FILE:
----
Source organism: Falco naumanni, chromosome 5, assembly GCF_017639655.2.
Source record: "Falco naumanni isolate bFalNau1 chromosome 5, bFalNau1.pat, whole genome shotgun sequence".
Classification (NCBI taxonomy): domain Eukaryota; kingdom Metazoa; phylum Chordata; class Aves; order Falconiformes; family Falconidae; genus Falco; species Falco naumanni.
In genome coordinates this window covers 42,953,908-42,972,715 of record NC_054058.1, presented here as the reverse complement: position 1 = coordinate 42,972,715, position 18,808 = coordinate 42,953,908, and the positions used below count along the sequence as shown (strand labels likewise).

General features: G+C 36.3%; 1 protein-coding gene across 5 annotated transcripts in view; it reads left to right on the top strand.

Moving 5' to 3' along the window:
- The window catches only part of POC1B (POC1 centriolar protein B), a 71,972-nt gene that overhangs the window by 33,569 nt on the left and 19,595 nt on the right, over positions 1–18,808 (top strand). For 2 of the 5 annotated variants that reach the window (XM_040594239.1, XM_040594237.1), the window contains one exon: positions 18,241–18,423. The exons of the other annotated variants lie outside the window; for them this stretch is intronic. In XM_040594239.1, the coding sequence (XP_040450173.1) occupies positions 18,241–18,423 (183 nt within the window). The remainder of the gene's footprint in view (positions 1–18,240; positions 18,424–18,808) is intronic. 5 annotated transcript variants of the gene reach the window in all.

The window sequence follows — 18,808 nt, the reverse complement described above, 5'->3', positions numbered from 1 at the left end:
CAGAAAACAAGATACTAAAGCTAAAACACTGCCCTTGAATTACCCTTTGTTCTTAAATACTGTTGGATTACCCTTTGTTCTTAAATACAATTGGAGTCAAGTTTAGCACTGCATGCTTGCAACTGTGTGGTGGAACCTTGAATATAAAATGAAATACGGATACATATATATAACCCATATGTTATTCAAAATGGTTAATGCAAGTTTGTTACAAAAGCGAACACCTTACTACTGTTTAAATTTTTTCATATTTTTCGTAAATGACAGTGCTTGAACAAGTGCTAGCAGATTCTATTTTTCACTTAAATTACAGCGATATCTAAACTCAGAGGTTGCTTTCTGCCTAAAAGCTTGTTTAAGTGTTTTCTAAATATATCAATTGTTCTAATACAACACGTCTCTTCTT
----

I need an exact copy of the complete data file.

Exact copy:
Source organism: Falco naumanni, chromosome 5, assembly GCF_017639655.2.
Source record: "Falco naumanni isolate bFalNau1 chromosome 5, bFalNau1.pat, whole genome shotgun sequence".
Classification (NCBI taxonomy): domain Eukaryota; kingdom Metazoa; phylum Chordata; class Aves; order Falconiformes; family Falconidae; genus Falco; species Falco naumanni.
In genome coordinates this window covers 42,953,908-42,972,715 of record NC_054058.1, presented here as the reverse complement: position 1 = coordinate 42,972,715, position 18,808 = coordinate 42,953,908, and the positions used below count along the sequence as shown (strand labels likewise).

General features: G+C 36.3%; 1 protein-coding gene across 5 annotated transcripts in view; it reads left to right on the top strand.

Moving 5' to 3' along the window:
- The window catches only part of POC1B (POC1 centriolar protein B), a 71,972-nt gene that overhangs the window by 33,569 nt on the left and 19,595 nt on the right, over positions 1–18,808 (top strand). For 2 of the 5 annotated variants that reach the window (XM_040594239.1, XM_040594237.1), the window contains one exon: positions 18,241–18,423. The exons of the other annotated variants lie outside the window; for them this stretch is intronic. In XM_040594239.1, the coding sequence (XP_040450173.1) occupies positions 18,241–18,423 (183 nt within the window). The remainder of the gene's footprint in view (positions 1–18,240; positions 18,424–18,808) is intronic. 5 annotated transcript variants of the gene reach the window in all.

The window sequence follows — 18,808 nt, the reverse complement described above, 5'->3', positions numbered from 1 at the left end:
CAGAAAACAAGATACTAAAGCTAAAACACTGCCCTTGAATTACCCTTTGTTCTTAAATACTGTTGGATTACCCTTTGTTCTTAAATACAATTGGAGTCAAGTTTAGCACTGCATGCTTGCAACTGTGTGGTGGAACCTTGAATATAAAATGAAATACGGATACATATATATAACCCATATGTTATTCAAAATGGTTAATGCAAGTTTGTTACAAAAGCGAACACCTTACTACTGTTTAAATTTTTTCATATTTTTCGTAAATGACAGTGCTTGAACAAGTGCTAGCAGATTCTATTTTTCACTTAAATTACAGCGATATCTAAACTCAGAGGTTGCTTTCTGCCTAAAAGCTTGTTTAAGTGTTTTCTAAATATATCAATTGTTCTAATACAACACGTCTCTTCTT